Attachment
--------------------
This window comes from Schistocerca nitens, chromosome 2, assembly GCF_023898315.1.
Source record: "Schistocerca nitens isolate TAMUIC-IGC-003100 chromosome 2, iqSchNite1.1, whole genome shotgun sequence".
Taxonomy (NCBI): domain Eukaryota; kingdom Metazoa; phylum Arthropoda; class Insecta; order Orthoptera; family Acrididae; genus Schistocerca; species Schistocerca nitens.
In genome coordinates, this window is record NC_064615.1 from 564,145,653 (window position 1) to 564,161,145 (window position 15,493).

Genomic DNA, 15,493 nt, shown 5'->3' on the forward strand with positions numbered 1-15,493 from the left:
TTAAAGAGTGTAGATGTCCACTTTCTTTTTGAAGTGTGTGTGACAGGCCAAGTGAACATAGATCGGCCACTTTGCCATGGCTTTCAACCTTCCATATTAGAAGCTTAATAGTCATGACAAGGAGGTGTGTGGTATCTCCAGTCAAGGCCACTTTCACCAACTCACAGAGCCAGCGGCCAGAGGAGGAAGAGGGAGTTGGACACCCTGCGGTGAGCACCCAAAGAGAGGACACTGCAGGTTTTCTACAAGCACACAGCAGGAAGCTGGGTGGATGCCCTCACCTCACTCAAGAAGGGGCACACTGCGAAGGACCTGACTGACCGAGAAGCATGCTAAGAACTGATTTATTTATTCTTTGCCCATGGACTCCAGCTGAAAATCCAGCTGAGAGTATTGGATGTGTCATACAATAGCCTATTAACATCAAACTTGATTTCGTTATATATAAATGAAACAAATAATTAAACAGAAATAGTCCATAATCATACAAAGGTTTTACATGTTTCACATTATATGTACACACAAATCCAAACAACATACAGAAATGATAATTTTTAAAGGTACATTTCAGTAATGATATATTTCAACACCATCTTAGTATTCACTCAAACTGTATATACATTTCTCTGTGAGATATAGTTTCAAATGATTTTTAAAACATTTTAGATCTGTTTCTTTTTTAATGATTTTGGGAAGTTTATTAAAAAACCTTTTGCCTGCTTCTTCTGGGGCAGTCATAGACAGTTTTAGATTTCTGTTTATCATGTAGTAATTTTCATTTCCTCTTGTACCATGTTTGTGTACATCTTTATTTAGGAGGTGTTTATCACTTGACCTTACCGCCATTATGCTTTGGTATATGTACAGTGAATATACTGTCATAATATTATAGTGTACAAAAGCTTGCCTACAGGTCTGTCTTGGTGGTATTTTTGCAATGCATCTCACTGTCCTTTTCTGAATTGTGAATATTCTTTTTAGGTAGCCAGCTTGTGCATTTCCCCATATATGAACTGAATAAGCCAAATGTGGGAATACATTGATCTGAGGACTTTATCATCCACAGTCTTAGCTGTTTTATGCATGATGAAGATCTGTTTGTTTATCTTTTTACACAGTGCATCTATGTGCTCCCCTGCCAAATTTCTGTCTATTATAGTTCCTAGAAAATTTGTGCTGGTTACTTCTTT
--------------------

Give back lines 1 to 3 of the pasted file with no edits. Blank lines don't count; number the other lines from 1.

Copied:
This window comes from Schistocerca nitens, chromosome 2, assembly GCF_023898315.1.
Source record: "Schistocerca nitens isolate TAMUIC-IGC-003100 chromosome 2, iqSchNite1.1, whole genome shotgun sequence".
Taxonomy (NCBI): domain Eukaryota; kingdom Metazoa; phylum Arthropoda; class Insecta; order Orthoptera; family Acrididae; genus Schistocerca; species Schistocerca nitens.